Our Precision Livestock Management (PLM) team is recognised as an international leader in the field of tropical livestock research.
Located in the heart of the northern beef industry, our research team is headquartered in the Beef Capital Rockhampton, with access to state-of-the-art laboratory facilities as well as the renowned Belmont Research Station for field trials.
With strong links to industry, and producer participation in our trials, our research program has a strong emphasis on being relevant to industry needs and delivering practical solutions to the challenges producers face.
Our area of speciality is the use of cutting-edge technology to automatically gather phenotypic data such as animal liveweight, pregnancy status and parentage, as well as improve the understanding of animal behaviours, all with a view to improving on-farm profitability and productivity.
Data gathered by our PLM program is already supporting the cattle industry’s genetic research, assisting in the identification of animals which are more productive and fertile.
Through our ‘DataMusterTM' app, producers can make more informed management decisions, such as quickly and easily identifying animals ready for market or those that may have health problems.
The system has been shown to reduce on-farm labour costs by automatically monitoring animal growth rates and access to water.
Our PLM team members are also supporting the long-term development of the industry by sharing their knowledge with students enrolled in CQUniversity's Bachelor of Agriculture. This course is unique in its combination of higher education, vocational training, research engagement and industry extension, and has been designed to provide students with the right mix of practical, skills-based training and exposure to the latest research and technology.
Specialist research skills in:
- Tropical livestock breeding and management
- Animal behaviour, including social networks, water/plant/animal interactions
- Genetic phenotyping for current and new traits using new and automated methods of measurement
- The interaction of phenotypic performance with nutrition and wellbeing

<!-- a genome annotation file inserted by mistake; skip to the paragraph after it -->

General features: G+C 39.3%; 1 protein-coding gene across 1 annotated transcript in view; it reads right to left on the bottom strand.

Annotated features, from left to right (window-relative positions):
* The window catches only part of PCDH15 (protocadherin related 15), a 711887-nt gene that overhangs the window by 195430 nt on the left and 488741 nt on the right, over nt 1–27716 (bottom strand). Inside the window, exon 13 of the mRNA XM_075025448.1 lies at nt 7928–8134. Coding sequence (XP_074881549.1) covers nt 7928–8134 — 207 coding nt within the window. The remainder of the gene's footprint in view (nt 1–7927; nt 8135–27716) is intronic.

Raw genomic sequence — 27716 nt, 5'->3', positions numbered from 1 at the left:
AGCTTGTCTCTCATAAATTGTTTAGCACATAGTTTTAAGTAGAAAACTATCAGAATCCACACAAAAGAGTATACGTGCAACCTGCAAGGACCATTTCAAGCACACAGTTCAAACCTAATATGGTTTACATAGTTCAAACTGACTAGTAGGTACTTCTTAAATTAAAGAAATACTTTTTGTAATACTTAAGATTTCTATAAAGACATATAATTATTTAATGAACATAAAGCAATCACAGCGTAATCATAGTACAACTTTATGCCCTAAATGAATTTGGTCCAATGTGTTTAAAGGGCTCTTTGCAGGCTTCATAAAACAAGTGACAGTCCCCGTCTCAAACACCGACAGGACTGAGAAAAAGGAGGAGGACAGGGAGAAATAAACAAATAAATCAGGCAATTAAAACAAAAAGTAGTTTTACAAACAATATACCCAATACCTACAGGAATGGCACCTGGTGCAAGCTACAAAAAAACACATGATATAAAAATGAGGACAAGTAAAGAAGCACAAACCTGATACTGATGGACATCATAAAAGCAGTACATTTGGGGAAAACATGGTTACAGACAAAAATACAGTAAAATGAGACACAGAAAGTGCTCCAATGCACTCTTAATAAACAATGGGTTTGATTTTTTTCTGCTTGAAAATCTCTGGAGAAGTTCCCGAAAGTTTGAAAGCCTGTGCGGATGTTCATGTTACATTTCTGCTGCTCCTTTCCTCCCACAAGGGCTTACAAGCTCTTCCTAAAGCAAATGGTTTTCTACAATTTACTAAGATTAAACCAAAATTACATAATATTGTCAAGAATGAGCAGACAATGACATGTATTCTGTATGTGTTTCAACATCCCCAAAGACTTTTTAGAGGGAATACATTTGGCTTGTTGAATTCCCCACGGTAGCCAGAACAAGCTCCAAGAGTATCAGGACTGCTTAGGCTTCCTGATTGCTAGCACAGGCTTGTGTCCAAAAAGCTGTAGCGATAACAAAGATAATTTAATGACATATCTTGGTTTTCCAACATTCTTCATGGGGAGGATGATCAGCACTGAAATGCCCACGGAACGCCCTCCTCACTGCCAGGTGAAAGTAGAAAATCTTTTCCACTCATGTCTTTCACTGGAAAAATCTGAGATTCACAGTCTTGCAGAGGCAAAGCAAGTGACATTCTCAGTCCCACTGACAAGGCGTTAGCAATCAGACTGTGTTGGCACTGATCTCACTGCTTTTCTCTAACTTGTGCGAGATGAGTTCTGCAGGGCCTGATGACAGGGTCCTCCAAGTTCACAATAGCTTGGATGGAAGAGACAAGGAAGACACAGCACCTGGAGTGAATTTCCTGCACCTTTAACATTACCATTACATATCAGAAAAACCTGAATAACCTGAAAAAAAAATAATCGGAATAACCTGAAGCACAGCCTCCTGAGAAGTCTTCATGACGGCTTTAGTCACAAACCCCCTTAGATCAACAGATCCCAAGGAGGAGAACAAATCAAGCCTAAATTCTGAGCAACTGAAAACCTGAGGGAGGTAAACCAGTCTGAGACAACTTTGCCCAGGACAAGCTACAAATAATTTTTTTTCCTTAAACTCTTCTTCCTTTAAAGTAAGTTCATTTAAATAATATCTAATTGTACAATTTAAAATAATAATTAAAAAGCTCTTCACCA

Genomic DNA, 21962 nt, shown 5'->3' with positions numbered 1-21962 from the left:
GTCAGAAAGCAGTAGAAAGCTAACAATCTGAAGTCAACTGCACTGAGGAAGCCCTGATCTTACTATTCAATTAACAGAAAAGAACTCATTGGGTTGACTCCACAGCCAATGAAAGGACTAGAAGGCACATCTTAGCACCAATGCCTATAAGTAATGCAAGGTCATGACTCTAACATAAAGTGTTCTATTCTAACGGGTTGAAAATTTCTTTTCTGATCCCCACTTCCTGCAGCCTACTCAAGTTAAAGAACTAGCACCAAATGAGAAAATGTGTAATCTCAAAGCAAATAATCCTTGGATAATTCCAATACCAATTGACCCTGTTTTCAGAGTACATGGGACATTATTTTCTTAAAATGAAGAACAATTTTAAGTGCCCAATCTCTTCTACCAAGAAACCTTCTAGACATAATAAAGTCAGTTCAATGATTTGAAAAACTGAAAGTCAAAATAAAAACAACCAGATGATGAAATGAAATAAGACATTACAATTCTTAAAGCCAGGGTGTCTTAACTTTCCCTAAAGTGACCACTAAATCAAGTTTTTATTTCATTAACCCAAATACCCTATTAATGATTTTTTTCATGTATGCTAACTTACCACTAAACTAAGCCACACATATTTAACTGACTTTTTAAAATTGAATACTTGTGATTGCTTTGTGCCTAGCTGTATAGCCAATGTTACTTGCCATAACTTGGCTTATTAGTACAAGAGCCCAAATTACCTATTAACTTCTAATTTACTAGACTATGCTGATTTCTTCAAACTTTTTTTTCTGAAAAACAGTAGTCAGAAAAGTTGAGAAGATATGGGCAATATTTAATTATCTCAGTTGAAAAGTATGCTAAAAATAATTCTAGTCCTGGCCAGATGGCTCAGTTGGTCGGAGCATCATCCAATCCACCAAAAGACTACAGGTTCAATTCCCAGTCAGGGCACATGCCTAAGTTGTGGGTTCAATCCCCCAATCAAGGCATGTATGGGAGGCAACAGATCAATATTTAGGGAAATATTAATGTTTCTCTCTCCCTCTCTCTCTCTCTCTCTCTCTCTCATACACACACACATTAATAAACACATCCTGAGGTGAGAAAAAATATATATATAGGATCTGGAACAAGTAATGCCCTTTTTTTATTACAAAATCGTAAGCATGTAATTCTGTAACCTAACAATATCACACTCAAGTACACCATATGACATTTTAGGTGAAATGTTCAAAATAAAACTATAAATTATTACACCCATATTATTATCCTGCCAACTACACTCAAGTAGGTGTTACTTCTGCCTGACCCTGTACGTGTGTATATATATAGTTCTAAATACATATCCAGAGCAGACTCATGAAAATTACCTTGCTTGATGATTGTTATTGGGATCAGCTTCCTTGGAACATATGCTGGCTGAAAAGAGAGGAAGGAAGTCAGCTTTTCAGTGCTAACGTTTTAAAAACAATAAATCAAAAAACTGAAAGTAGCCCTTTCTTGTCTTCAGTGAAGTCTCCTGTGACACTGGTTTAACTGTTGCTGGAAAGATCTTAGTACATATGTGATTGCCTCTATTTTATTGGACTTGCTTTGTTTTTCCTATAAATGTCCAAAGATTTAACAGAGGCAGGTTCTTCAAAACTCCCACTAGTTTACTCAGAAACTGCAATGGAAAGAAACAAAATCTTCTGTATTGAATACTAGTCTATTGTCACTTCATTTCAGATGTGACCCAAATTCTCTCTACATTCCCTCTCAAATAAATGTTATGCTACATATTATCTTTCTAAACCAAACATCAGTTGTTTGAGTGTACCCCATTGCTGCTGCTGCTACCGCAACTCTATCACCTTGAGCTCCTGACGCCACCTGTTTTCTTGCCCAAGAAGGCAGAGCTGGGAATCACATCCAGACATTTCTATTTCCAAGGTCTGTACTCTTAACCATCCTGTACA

- Automated data capture and analysis
- Sensors and digital technologies for the enhancement of whole of system management
- Education and extension, with all projects including a communications component.
Most people now realise one of the most productive traits in Northern Australia is fertility and we're seeing the data that we're collecting with CQUni and their walk over weighing really helps us collate very intensive measurements that give us an indication of the quickest re-breeders and the more fertile cattle in the herd.
So we're looking at automated ways of recording the fertility performance of cattle in remote locations. You know, done the hard yards with the research and now it's about bringing those online through the data master application to deliver those solutions to industry.
Essentially, you know 100 years ago we had people out riding around herds and flocks looking at individual animals and making sure they were all right. We can't do that anymore and so what we're trying to do is take sensors and use the sensors in place of that really intensive observation. The big things we're looking at is animal health and so trying to detect disease states remotely while animals are out in the paddock. If we can do that, there's a chance that we can step in and actually prevent further animals from getting that disease or getting to actually fix up animals that are having a problem. Yeah so we're working with a number of different technologies, so with collars and ear tags. One of the most interesting and really simple results came through recently, where we can really clearly pick up buffalo fly infestation off some of these sensor ear tags and it's not rocket science, they obviously flick their head around a lot and we can pick that up with the sensor. But that's really important because if we can start to detect that remotely when animals are out in the paddock, we can really start to see when an infestation is starting to build up and start treatment earlier than we might have.
Being able to successfully use these devices as a welfare monitoring tool gives producers the power to prove to consumers and society that their animals are being looked after in a welfare friendly manner, and this opens up all kinds of welfare opportunities. It also allows producers to improve their productivity by intervening earlier than what they normally would on their properties.